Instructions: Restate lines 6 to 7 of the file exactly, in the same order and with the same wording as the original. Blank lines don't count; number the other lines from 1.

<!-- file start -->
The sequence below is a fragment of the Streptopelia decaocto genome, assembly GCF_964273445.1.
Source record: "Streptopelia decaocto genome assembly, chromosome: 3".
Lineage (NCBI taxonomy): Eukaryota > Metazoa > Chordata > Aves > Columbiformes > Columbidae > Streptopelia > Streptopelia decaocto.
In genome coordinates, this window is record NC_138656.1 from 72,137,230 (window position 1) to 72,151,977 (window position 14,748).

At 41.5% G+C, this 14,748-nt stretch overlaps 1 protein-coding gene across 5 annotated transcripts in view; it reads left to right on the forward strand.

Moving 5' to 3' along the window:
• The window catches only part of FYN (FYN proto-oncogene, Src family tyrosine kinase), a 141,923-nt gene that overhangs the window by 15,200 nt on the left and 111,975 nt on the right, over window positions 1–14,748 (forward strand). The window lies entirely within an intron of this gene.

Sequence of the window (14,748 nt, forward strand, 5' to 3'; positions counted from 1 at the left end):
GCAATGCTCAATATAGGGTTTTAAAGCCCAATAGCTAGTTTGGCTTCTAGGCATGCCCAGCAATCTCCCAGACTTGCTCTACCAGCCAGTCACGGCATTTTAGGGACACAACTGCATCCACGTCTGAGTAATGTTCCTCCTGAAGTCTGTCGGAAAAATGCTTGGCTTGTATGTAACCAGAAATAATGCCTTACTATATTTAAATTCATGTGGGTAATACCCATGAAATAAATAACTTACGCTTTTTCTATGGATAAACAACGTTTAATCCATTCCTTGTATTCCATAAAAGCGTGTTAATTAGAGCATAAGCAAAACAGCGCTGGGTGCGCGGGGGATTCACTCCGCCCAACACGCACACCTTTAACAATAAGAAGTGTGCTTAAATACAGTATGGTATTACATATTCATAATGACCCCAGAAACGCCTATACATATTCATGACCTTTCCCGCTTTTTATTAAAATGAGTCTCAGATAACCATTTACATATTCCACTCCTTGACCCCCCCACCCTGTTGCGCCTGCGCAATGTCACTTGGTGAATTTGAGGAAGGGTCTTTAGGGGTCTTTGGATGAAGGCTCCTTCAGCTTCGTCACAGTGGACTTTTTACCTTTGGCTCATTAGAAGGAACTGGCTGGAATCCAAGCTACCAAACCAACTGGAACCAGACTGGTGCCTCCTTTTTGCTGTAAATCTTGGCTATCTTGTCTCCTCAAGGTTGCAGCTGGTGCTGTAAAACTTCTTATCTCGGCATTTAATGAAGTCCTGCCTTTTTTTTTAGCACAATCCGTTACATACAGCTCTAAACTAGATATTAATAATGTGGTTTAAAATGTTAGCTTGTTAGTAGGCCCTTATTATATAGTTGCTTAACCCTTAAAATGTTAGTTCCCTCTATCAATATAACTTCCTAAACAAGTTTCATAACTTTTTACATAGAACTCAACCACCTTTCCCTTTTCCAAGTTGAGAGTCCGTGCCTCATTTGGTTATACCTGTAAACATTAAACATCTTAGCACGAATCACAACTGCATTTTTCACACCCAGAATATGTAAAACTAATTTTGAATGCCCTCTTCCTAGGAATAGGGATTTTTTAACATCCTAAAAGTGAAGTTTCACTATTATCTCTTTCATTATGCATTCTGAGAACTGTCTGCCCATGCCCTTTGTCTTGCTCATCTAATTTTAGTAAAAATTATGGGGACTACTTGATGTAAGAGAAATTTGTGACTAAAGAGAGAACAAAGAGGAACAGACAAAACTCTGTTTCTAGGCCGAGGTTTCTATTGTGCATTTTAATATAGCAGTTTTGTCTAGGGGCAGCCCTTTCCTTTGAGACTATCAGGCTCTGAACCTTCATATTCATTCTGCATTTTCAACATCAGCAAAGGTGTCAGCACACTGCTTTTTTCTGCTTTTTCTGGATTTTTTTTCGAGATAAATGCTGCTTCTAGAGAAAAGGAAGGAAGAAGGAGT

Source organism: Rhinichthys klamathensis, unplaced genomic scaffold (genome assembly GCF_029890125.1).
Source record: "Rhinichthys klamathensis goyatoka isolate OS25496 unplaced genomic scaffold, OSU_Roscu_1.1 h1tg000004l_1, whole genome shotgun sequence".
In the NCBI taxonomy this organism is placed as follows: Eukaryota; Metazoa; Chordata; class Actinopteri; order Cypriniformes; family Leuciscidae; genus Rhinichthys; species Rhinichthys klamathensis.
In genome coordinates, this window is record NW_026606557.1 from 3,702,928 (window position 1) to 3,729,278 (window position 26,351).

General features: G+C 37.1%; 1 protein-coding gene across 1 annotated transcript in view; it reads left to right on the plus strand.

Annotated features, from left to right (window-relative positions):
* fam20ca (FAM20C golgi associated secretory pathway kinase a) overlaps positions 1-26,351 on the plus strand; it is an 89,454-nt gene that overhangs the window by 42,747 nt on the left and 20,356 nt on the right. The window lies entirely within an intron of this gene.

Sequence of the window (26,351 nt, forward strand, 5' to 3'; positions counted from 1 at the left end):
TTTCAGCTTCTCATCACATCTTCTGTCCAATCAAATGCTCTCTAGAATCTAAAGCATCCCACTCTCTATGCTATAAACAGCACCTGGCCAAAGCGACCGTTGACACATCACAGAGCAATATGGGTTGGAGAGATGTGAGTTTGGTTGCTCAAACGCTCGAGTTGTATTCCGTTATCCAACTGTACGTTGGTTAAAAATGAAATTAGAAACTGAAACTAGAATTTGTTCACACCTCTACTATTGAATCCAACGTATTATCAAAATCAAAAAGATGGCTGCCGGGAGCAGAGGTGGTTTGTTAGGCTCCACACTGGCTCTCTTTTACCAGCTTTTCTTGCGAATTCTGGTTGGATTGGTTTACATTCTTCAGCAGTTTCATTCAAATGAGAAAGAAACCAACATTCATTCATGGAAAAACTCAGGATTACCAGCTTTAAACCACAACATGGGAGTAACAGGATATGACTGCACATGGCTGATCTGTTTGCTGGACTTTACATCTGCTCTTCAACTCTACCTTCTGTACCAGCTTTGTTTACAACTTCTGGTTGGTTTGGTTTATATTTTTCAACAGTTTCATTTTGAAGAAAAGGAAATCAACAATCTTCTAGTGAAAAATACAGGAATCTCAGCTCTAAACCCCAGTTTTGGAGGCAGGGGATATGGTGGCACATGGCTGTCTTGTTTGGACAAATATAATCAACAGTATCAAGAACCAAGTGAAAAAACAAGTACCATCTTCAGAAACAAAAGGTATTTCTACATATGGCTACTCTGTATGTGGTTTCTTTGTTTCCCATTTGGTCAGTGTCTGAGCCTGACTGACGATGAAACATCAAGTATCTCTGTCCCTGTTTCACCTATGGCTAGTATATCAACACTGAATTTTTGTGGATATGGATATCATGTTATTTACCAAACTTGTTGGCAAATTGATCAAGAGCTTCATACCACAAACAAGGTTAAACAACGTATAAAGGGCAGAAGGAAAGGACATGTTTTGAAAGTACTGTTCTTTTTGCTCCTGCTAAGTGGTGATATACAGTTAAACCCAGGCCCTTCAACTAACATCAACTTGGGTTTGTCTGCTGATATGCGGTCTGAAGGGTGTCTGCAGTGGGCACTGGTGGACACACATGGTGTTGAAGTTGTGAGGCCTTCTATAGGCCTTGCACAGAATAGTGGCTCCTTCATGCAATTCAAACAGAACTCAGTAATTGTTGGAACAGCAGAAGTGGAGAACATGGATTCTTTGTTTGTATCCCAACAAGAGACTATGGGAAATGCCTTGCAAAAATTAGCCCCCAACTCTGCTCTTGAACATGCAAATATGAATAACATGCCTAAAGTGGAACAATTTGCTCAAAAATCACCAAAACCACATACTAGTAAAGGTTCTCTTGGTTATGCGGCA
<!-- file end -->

Moving 5' to 3' along the window:
• The window catches only part of FYN (FYN proto-oncogene, Src family tyrosine kinase), a 141,923-nt gene that overhangs the window by 15,200 nt on the left and 111,975 nt on the right, over window positions 1–14,748 (forward strand). The window lies entirely within an intron of this gene.